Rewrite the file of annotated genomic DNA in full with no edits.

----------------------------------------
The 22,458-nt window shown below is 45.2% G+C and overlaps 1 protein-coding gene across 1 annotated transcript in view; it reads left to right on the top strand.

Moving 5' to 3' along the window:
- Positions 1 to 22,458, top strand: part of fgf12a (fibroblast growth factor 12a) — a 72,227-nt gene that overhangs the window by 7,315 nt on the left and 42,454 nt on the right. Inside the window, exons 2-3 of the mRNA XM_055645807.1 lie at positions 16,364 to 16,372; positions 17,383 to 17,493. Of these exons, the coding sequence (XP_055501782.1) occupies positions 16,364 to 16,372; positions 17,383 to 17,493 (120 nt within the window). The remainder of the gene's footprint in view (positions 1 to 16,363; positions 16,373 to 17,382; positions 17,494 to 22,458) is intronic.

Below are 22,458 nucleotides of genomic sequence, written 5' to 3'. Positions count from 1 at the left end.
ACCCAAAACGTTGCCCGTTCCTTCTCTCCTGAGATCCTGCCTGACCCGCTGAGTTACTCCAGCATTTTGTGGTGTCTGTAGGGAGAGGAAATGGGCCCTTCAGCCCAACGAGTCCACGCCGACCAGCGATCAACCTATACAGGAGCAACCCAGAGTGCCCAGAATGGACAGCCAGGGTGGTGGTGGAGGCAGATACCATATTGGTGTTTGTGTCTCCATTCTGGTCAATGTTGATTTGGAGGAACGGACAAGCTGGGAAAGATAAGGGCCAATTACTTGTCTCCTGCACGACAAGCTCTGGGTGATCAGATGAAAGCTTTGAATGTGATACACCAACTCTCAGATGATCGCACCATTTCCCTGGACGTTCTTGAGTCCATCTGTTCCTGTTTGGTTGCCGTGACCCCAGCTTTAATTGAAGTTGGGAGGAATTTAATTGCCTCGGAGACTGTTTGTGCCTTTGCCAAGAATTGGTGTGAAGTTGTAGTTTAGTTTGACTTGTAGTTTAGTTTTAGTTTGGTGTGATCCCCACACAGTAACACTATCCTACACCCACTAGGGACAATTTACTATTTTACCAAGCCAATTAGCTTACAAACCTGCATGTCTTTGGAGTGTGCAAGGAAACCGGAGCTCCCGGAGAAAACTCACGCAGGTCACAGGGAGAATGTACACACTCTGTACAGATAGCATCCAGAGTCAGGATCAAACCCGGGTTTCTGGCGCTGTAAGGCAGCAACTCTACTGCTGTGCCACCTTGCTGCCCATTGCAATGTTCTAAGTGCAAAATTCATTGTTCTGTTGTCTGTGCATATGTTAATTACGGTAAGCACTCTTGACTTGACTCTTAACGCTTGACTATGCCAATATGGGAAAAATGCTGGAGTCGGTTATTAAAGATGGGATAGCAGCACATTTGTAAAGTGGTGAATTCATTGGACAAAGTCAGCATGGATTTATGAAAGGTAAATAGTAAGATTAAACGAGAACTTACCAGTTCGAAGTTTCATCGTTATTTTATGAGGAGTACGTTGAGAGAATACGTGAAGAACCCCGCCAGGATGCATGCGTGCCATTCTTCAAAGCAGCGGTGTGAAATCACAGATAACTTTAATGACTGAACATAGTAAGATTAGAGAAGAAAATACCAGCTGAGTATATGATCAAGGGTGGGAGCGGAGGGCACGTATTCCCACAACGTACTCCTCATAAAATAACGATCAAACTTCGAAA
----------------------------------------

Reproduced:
The 22,458-nt window shown below is 45.2% G+C and overlaps 1 protein-coding gene across 1 annotated transcript in view; it reads left to right on the top strand.

Moving 5' to 3' along the window:
- Positions 1 to 22,458, top strand: part of fgf12a (fibroblast growth factor 12a) — a 72,227-nt gene that overhangs the window by 7,315 nt on the left and 42,454 nt on the right. Inside the window, exons 2-3 of the mRNA XM_055645807.1 lie at positions 16,364 to 16,372; positions 17,383 to 17,493. Of these exons, the coding sequence (XP_055501782.1) occupies positions 16,364 to 16,372; positions 17,383 to 17,493 (120 nt within the window). The remainder of the gene's footprint in view (positions 1 to 16,363; positions 16,373 to 17,382; positions 17,494 to 22,458) is intronic.

Below are 22,458 nucleotides of genomic sequence, written 5' to 3'. Positions count from 1 at the left end.
ACCCAAAACGTTGCCCGTTCCTTCTCTCCTGAGATCCTGCCTGACCCGCTGAGTTACTCCAGCATTTTGTGGTGTCTGTAGGGAGAGGAAATGGGCCCTTCAGCCCAACGAGTCCACGCCGACCAGCGATCAACCTATACAGGAGCAACCCAGAGTGCCCAGAATGGACAGCCAGGGTGGTGGTGGAGGCAGATACCATATTGGTGTTTGTGTCTCCATTCTGGTCAATGTTGATTTGGAGGAACGGACAAGCTGGGAAAGATAAGGGCCAATTACTTGTCTCCTGCACGACAAGCTCTGGGTGATCAGATGAAAGCTTTGAATGTGATACACCAACTCTCAGATGATCGCACCATTTCCCTGGACGTTCTTGAGTCCATCTGTTCCTGTTTGGTTGCCGTGACCCCAGCTTTAATTGAAGTTGGGAGGAATTTAATTGCCTCGGAGACTGTTTGTGCCTTTGCCAAGAATTGGTGTGAAGTTGTAGTTTAGTTTGACTTGTAGTTTAGTTTTAGTTTGGTGTGATCCCCACACAGTAACACTATCCTACACCCACTAGGGACAATTTACTATTTTACCAAGCCAATTAGCTTACAAACCTGCATGTCTTTGGAGTGTGCAAGGAAACCGGAGCTCCCGGAGAAAACTCACGCAGGTCACAGGGAGAATGTACACACTCTGTACAGATAGCATCCAGAGTCAGGATCAAACCCGGGTTTCTGGCGCTGTAAGGCAGCAACTCTACTGCTGTGCCACCTTGCTGCCCATTGCAATGTTCTAAGTGCAAAATTCATTGTTCTGTTGTCTGTGCATATGTTAATTACGGTAAGCACTCTTGACTTGACTCTTAACGCTTGACTATGCCAATATGGGAAAAATGCTGGAGTCGGTTATTAAAGATGGGATAGCAGCACATTTGTAAAGTGGTGAATTCATTGGACAAAGTCAGCATGGATTTATGAAAGGTAAATAGTAAGATTAAACGAGAACTTACCAGTTCGAAGTTTCATCGTTATTTTATGAGGAGTACGTTGAGAGAATACGTGAAGAACCCCGCCAGGATGCATGCGTGCCATTCTTCAAAGCAGCGGTGTGAAATCACAGATAACTTTAATGACTGAACATAGTAAGATTAGAGAAGAAAATACCAGCTGAGTATATGATCAAGGGTGGGAGCGGAGGGCACGTATTCCCACAACGTACTCCTCATAAAATAACGATCAAACTTCGAAA